Hearing Loss & The Irony Of The Entertainment Business

“Goodbye yellow brick road,” Elton John belted out the title song of his final concert tour. My family rarely attends concerts — given my hearing loss I worry about damaging it further — but we are big Elton John fans and could not bear to miss our last chance to see him perform live. The sold out show in Madison Square Garden was outstanding with the crowd singing along to its favorite oldies but goodies. My family and I were able to enjoy the performance because we came prepared with hearing protection and the knowledge of how to use it. You can read my tips for attending a concert in my article, “How To Enjoy a Concert Safely When You Have Hearing Loss.”

As we made our way to our seats, the irony dawned on me. We were not allowed to smoke, to bring in outside food or drink, or even use caps on our plastic water bottles (I guess they think people will throw them?!?), but we could blast our ears with 110 decibel sound for 3 hours without any rules stating otherwise. There was not even a posted sign suggesting we protect our hearing with earplugs or ear muffs. Something seemed wrong with that.

I began my pre-show preparations. I turned my in-the-ear hearing aids to sleep mode and donned my noise-cancelling headphones, creating a double barrier against the noise. For now I left the noise-cancelling feature turned off, saving that for the show.

I encouraged my family to do the same, but they were reluctant. “It’s not that loud right now,” one of my teenage children said. “But it will be when it starts,” I warned, “you will be glad you were set up in advance.” Being teenagers, they did not listen, but I have never seen two people whip on their hearing protection faster than when the concert started with a literal bang as Bennie and the Jets boomed onto the stage.

Below is a screenshot of my iPhone decibel reader app during the show. It’s A Noisy Planet, a program of the National Institutes of Health (NIH), warns that sounds between 94 and 110 decibels can damage your hearing in as few as 15 minutes of exposure. At the concert, the noise registered more than 105 decibels with an average level of 103 decibels and a maximum level of 112 decibels, all dangerous levels. Check out It’s A Noisy Planet’s informative bookmark to see safe listening times for various types of sounds.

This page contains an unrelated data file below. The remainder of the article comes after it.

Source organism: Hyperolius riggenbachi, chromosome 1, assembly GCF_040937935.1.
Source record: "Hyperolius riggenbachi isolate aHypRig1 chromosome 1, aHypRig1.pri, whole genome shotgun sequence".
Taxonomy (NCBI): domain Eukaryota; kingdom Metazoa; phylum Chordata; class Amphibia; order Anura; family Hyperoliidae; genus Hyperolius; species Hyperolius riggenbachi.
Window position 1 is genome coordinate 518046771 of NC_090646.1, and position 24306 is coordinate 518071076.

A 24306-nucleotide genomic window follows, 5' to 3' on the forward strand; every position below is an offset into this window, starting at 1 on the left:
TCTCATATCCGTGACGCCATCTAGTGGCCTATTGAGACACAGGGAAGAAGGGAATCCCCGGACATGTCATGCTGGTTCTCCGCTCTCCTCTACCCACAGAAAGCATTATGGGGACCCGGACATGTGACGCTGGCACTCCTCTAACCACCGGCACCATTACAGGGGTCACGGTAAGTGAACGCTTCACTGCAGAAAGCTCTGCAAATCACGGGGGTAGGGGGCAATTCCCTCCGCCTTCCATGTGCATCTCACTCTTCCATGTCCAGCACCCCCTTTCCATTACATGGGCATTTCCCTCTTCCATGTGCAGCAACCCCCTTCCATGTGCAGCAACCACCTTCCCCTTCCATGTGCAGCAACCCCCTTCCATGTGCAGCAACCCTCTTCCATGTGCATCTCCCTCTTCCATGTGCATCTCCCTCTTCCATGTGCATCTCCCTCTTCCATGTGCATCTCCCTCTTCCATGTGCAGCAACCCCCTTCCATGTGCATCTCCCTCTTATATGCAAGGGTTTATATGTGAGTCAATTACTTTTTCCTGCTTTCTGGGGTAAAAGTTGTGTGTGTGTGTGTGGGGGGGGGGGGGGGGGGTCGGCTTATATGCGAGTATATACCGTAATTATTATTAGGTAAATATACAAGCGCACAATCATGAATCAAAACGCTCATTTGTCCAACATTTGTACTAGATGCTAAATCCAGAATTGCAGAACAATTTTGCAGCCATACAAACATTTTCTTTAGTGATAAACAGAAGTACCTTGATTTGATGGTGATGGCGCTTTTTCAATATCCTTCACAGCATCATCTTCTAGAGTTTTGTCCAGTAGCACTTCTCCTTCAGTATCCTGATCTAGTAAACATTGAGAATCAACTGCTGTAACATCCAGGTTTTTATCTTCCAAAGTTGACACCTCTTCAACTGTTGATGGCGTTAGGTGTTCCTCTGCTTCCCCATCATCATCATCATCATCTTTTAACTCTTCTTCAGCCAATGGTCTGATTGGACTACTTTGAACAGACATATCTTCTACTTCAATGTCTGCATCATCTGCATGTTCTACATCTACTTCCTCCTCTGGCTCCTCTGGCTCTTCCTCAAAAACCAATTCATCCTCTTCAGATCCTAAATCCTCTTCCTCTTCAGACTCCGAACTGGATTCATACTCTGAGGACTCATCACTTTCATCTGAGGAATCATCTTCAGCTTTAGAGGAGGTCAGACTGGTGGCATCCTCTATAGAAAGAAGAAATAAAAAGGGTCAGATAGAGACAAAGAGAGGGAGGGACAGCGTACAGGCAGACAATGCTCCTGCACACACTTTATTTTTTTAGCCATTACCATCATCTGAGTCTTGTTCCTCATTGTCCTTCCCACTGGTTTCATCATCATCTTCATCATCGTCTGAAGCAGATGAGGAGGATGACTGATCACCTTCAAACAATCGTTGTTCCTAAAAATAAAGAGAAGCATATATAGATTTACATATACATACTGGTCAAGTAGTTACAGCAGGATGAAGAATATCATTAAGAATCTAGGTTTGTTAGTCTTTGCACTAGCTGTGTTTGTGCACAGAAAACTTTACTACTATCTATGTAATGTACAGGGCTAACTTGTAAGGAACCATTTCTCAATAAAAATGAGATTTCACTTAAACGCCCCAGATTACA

Later that week we saw the movie A Star Is Born, featuring Lady Gaga and Bradley Cooper. It was a tragic and beautiful film about love, loss and the music business. Most interesting to me was the subplot of hearing loss and tinnitus underlying the story. Both issues seemed to be major contributors to the main character’s alcoholism and life challenges.

It was encouraging to see a leading character in a movie openly discuss hearing loss, visit an audiologist, and suffer through bouts of tinnitus, all of which help raise awareness of these important issues. But, again, the irony was not lost on me, as the drama played out on the screen at an unsafe 90 decibels. I always bring my noise-cancelling headphones to the movies, so I was prepared, but I felt sorry for the others in the theater who were doing possible damage to their hearing as they watched a story demonstrating the imperative need to protect it.

Readers, why aren’t entertainment venues doing more to promote safe listening levels?

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21 thoughts on “Hearing Loss & The Irony Of The Entertainment Business

  1. I have complained at theaters about the volume, and am routinely assured that it is kept at the prescribed 80 dB. My device disagrees. Moreover, there is a marked difference between the volume of the commercials and previews and that of the featured film. I wonder which one they measure themselves by.

    • The person telling you that the sound is kept at 80 dB is wrong. I am an audiologist and film sound engineer, and the average dialogue levels of a properly mixed film are 85 dBA, leaving 20 dB of headroom for louder sounds. And let’s be honest here, Hollywood films with incessant musical scores often “live” in headroom, i.e., the sound is often constantly above 85 dB.

      The best is to bring some high fidelity earplugs with low attenuation, like a musician’s earplug with the 9 dB Etymotic filter. It’ll shave off enough to keep your ears safe without sacrificing sound quality.

      You can also sit more towards the back of the theater, and even ask a staff member to turn it down.

  2. No caps on plastic water bottles because you could throw the full (closed) bottle, which can do quite some damage, especially from higher levels.

  3. I will be attending The Elton concert in Louisville tonight! I plan on taking my Bose noise canceling headphones. I have good control with them at worship services and the movie theatre. I purchased seats off to the left side of the stage. We’ll see if that was a good idea or a bad one! 🙂 I’ll report back…